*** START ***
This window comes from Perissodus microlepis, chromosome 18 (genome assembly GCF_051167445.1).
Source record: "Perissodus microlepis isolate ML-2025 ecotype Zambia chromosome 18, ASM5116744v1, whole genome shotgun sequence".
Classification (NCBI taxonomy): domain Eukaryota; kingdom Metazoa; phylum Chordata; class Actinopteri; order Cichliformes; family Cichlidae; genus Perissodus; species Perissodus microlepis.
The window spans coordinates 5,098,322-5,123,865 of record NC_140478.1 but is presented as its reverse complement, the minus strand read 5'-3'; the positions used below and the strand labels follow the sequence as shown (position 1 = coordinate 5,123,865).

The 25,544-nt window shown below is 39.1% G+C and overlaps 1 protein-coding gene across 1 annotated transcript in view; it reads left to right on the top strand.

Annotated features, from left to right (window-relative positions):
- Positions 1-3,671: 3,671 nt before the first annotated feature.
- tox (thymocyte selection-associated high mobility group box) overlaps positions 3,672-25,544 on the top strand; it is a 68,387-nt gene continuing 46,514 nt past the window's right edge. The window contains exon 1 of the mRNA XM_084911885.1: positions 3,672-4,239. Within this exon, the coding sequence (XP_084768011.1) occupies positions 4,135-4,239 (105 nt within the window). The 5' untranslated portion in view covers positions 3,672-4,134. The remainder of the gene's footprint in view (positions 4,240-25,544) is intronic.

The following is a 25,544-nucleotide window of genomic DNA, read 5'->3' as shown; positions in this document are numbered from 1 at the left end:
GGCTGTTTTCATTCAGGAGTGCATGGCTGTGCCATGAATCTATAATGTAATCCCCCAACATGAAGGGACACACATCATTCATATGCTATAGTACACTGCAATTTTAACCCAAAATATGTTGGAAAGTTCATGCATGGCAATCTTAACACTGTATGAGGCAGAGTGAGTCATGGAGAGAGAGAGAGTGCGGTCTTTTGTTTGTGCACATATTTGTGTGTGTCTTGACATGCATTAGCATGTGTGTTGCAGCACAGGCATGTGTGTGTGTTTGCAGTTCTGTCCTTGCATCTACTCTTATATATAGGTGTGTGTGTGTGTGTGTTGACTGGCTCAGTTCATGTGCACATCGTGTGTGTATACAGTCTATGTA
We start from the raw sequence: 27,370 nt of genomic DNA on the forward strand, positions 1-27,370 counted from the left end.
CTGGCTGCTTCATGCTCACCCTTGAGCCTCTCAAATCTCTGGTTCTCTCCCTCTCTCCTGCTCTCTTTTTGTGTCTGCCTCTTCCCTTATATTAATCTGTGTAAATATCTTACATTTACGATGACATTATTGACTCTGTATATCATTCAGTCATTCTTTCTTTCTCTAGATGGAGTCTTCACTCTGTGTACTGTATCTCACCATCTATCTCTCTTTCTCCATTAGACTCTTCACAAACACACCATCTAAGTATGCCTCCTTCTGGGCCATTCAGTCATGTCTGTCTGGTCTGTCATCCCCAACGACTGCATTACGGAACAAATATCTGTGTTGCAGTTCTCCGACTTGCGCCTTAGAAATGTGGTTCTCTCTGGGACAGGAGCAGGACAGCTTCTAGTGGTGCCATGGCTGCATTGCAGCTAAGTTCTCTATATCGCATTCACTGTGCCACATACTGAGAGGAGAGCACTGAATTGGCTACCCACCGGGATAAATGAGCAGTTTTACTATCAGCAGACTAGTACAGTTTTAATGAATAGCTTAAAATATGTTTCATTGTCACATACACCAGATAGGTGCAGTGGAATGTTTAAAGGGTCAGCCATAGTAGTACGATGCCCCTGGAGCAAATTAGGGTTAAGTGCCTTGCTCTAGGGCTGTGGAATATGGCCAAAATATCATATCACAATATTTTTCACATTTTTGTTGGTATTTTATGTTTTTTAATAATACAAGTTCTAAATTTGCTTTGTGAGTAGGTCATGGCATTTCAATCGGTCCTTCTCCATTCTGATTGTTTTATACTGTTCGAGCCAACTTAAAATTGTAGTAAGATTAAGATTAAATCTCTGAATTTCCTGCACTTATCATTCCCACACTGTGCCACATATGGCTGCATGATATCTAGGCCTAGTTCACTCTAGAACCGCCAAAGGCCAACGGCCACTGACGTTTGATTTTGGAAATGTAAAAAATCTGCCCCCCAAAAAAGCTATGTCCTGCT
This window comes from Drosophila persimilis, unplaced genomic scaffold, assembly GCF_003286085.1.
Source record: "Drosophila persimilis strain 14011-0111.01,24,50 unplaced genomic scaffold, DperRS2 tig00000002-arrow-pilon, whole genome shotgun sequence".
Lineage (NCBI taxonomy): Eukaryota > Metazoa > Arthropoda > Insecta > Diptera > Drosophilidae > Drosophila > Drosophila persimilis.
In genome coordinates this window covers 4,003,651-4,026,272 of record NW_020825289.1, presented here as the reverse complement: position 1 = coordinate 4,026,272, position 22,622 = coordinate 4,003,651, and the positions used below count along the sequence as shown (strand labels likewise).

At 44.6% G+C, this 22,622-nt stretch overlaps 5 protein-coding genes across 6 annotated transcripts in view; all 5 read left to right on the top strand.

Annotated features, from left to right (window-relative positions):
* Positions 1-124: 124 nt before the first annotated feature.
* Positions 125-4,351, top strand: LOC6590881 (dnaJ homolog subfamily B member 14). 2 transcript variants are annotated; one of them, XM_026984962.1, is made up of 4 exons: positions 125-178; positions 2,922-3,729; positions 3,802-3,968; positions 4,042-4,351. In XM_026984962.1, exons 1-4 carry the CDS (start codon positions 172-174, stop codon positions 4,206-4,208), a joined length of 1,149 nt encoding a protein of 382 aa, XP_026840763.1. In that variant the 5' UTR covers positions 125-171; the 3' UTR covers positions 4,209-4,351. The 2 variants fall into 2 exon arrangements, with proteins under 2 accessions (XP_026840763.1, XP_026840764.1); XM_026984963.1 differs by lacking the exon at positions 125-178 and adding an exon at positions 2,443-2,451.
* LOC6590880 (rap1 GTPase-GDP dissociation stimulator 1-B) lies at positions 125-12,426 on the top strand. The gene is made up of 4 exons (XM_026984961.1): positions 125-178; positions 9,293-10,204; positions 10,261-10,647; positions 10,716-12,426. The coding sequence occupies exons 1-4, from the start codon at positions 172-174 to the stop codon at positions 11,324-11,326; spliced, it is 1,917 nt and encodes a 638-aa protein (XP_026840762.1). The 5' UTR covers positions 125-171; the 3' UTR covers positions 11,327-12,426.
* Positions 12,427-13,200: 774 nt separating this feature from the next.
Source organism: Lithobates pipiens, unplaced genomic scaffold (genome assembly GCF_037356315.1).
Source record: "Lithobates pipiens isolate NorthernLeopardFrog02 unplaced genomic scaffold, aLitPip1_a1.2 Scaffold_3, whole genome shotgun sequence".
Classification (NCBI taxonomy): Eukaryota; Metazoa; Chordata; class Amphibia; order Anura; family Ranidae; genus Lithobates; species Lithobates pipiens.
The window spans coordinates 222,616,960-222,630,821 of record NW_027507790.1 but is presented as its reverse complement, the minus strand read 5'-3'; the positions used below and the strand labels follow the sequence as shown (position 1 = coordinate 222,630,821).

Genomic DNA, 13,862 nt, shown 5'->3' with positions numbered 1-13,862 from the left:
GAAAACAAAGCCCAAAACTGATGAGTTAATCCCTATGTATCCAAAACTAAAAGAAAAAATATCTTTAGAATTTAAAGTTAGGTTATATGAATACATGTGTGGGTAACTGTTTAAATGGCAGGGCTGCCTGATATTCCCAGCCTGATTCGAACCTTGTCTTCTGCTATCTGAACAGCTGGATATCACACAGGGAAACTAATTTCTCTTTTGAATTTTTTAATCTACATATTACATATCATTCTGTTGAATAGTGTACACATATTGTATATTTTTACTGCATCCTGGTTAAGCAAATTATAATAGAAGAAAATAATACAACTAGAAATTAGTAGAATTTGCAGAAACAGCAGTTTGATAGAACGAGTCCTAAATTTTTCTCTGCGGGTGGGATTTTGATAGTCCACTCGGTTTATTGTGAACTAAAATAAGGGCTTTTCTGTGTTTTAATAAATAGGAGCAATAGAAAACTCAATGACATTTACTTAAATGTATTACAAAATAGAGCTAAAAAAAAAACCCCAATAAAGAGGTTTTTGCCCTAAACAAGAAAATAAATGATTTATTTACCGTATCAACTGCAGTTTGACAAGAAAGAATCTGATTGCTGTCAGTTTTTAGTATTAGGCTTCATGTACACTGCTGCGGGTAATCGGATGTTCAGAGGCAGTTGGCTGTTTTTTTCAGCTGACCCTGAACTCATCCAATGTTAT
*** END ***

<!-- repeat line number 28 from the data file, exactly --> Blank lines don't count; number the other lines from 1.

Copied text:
GAAAACAAAGCCCAAAACTGATGAGTTAATCCCTATGTATCCAAAACTAAAAGAAAAAATATCTTTAGAATTTAAAGTTAGGTTATATGAATACATGTGTGGGTAACTGTTTAAATGGCAGGGCTGCCTGATATTCCCAGCCTGATTCGAACCTTGTCTTCTGCTATCTGAACAGCTGGATATCACACAGGGAAACTAATTTCTCTTTTGAATTTTTTAATCTACATATTACATATCATTCTGTTGAATAGTGTACACATATTGTATATTTTTACTGCATCCTGGTTAAGCAAATTATAATAGAAGAAAATAATACAACTAGAAATTAGTAGAATTTGCAGAAACAGCAGTTTGATAGAACGAGTCCTAAATTTTTCTCTGCGGGTGGGATTTTGATAGTCCACTCGGTTTATTGTGAACTAAAATAAGGGCTTTTCTGTGTTTTAATAAATAGGAGCAATAGAAAACTCAATGACATTTACTTAAATGTATTACAAAATAGAGCTAAAAAAAAAACCCCAATAAAGAGGTTTTTGCCCTAAACAAGAAAATAAATGATTTATTTACCGTATCAACTGCAGTTTGACAAGAAAGAATCTGATTGCTGTCAGTTTTTAGTATTAGGCTTCATGTACACTGCTGCGGGTAATCGGATGTTCAGAGGCAGTTGGCTGTTTTTTTCAGCTGACCCTGAACTCATCCAATGTTAT